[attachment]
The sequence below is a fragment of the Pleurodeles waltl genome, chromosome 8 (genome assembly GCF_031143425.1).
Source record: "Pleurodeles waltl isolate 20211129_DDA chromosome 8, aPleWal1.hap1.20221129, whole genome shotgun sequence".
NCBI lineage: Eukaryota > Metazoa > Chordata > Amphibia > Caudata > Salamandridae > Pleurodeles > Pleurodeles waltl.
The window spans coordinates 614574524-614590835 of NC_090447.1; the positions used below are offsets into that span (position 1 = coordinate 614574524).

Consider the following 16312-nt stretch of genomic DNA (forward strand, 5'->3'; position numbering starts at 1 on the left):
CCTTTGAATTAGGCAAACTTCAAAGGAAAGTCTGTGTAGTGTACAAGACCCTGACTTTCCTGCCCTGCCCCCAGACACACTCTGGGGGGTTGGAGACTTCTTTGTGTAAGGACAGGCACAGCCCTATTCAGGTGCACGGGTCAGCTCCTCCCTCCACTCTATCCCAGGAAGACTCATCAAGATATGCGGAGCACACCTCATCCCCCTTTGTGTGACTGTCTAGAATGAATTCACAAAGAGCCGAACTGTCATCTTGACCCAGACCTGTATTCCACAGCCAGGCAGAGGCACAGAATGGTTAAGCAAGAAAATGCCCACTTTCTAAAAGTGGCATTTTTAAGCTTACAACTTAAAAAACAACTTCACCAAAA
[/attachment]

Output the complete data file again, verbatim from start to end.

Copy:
The sequence below is a fragment of the Pleurodeles waltl genome, chromosome 8 (genome assembly GCF_031143425.1).
Source record: "Pleurodeles waltl isolate 20211129_DDA chromosome 8, aPleWal1.hap1.20221129, whole genome shotgun sequence".
NCBI lineage: Eukaryota > Metazoa > Chordata > Amphibia > Caudata > Salamandridae > Pleurodeles > Pleurodeles waltl.
The window spans coordinates 614574524-614590835 of NC_090447.1; the positions used below are offsets into that span (position 1 = coordinate 614574524).

Consider the following 16312-nt stretch of genomic DNA (forward strand, 5'->3'; position numbering starts at 1 on the left):
CCTTTGAATTAGGCAAACTTCAAAGGAAAGTCTGTGTAGTGTACAAGACCCTGACTTTCCTGCCCTGCCCCCAGACACACTCTGGGGGGTTGGAGACTTCTTTGTGTAAGGACAGGCACAGCCCTATTCAGGTGCACGGGTCAGCTCCTCCCTCCACTCTATCCCAGGAAGACTCATCAAGATATGCGGAGCACACCTCATCCCCCTTTGTGTGACTGTCTAGAATGAATTCACAAAGAGCCGAACTGTCATCTTGACCCAGACCTGTATTCCACAGCCAGGCAGAGGCACAGAATGGTTAAGCAAGAAAATGCCCACTTTCTAAAAGTGGCATTTTTAAGCTTACAACTTAAAAAACAACTTCACCAAAA